Thursday, August 14, 2014


At the risk of sounding as though I am saying "I told you so" - I told you so!! Well, predicting bird arrivals is a very tricky thing; weather conditions have to be just right, including wind direction, wind strength, lack of precipitation (or, if it does rain, the right amount in the right place at the right time) and, of course, the birds have to be in the right place at the right time to be delivered to us. After suggesting that Higbee Beach would be the place to be this morning, I got panicky about the forecast 14mph winds, set to last all night. Perfect migration conditions for songbird flights generally require a light head wind, not gusty double-figures...

However, it all turned out good this morning. The annoying thing about Cape May (I know, I know, even paradise has problems!) is that there are always choices to be made when it comes to where to head for first thing in the morning; the dune line at the point can be excellent in the right conditions, as can Sunset Beach, and Higbee Beach. Then at Higbee's, do you go to the fields or the dike? Tom Reed tells me that the point was pretty quiet today, so I did make the right decision in heading for the fields - but the dike was pretty impressive too I hear. Overall, Higbee Beach provided some great early-season birding this morning, with exciting movements of Red-winged Blackbirds, Cedar Waxwings, Bobolinks and Eastern Kingbirds. The latter species is building up nicely in the fields too (a traditional staging area, where the birds are currently feeding on this year's bumper crop of Black Cherries) and we saw around 150 Easterm Kingbirds today - though the wheeling around of the main flock made accurate assessments tricky.

In the fields, Yellow Warblers, American Redstarts and Indigo Buntings seemed to be the main species on the move, but there were Black-and-white Warblers too, a handful of Common Yellowthroats and a few Worm-eating Warblers. Our first juvenile Chestnut-sided Warbler of the season was nice to see and David La Puma later reported a Blackburnian Warbler from the parking lot. Flycatchers usually feature early in the season and create headaches for most of us as they really are just too darned similar to each other for comfort. A probable Willow Flycatcher toyed for our attention for some time, but a nicely teed up Olive-sided Flycatcher gave no such problems.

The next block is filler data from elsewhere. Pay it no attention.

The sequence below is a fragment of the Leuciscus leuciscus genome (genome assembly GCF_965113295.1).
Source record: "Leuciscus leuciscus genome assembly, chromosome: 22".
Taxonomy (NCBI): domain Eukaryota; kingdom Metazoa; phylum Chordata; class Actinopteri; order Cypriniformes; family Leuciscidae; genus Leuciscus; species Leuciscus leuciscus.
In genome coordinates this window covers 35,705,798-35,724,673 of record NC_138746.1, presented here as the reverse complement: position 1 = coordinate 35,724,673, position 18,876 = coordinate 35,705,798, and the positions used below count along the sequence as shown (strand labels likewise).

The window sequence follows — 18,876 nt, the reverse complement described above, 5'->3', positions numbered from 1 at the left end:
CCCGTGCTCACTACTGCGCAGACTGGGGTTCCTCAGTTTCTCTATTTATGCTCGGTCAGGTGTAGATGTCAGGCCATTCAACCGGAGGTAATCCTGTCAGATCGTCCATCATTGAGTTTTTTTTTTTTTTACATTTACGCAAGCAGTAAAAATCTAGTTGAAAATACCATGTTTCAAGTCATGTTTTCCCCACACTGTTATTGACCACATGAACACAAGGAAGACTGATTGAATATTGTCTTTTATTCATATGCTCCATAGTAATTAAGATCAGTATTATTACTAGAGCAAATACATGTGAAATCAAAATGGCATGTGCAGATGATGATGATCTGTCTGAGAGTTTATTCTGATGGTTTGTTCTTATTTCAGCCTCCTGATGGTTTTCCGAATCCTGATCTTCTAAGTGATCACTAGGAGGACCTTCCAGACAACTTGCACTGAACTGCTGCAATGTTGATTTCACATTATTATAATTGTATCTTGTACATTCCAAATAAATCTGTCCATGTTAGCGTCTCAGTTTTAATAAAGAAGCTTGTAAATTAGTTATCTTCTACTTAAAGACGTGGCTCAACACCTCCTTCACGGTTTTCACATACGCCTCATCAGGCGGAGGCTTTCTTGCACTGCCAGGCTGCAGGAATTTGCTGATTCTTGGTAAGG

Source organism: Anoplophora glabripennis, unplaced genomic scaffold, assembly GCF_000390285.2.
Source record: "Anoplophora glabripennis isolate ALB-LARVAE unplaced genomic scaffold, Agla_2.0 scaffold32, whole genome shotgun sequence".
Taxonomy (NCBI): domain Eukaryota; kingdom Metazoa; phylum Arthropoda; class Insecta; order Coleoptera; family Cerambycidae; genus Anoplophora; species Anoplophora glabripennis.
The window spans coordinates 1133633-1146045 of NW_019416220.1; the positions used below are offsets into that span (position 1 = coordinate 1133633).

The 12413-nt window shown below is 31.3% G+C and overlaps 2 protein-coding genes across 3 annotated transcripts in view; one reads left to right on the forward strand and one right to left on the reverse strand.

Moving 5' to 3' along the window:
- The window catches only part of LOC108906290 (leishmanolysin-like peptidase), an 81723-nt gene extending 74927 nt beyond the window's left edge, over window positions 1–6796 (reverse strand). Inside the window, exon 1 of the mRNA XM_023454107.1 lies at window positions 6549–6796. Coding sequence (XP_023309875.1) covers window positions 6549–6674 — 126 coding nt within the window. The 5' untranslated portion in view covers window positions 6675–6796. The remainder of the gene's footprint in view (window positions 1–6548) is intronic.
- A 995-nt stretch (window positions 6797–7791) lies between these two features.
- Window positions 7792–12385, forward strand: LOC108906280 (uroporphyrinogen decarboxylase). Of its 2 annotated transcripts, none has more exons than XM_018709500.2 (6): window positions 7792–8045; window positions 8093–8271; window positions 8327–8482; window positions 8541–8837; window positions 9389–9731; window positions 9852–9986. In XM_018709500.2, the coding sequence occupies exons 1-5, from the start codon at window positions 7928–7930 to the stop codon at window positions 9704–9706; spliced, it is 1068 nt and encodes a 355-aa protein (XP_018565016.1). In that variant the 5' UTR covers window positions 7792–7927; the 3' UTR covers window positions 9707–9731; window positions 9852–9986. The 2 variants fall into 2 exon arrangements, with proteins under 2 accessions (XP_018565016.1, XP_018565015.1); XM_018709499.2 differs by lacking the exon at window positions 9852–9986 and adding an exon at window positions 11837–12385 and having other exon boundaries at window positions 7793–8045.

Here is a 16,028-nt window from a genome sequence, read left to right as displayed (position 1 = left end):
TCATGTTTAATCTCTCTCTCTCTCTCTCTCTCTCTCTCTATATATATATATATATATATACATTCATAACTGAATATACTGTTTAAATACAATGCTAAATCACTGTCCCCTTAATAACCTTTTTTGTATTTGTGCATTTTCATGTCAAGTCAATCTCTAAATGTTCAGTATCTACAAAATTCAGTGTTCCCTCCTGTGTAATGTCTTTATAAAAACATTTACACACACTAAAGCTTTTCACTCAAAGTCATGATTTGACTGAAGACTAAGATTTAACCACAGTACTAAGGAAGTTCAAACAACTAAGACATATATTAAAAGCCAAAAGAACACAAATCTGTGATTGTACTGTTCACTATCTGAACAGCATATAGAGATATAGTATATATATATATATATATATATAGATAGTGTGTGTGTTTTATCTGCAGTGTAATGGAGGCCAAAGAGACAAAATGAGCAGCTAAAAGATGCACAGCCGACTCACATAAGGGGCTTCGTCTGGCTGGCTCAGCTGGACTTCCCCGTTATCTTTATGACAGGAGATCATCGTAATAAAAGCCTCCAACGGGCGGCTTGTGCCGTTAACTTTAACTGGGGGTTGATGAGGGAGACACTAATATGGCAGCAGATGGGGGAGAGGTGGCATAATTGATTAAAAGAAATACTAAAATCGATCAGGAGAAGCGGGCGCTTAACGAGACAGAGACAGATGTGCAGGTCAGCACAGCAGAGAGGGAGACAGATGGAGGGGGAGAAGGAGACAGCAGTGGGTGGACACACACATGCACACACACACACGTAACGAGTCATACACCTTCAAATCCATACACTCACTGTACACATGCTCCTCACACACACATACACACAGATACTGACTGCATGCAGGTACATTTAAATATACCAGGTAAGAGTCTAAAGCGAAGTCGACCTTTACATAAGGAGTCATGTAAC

If you missed this morning's activity, tomorrow morning looks promising too, as north-west winds are forecast to last another 24 hours. If you want some help and guidance with your migrants, or just some good company, join our CMBO walk which departs the Higbee Beach parking lot at 7AM tomorrow morning (easily found at the dead-end, western end of New England Road, just south of Cape May Canal - see you there!

Arrrg, a Fall Flycatcher!! Many of the flycatchers seem impossible to deal with in the fall but, with some species, there is hope - don't give up too soon!! This Olive-sided Flycatcher was found by my wife this morning and there is much about it that helped us to identify it pretty quickly. Olive-sided is not one of those hideous Empidonax flycatchers, it's a Contopus - which immediately offers us hope! Start by ignoring the detail and look at the outline of this bird; look how disproportionately big the head and bill look and how short the tail appears - all good Olive-sided clues. When it comes to plumage, notice the dark marks on the undertail coverts, but note especially the smudgy, dark breast sides. These are classic Olive-sided features; many books mention the appearance of a dark vest, but I think of the dark chest of an Olive-side Flycatcher like this; imagine a car mechanic working on a car with oily hands; the phone rings, he needs to answer it - where does he wipe his hands? Down his chest! And the greasy finger marks are streak, not evenly dusky like the pattern on the chest of an Eastern Wood Pewee. One final clue to the identity of this bird - notice how it is sitting right up against the sky, atop a dead snag - classic Olive-sided Flycatcher behavior [photos by Mike Crewe].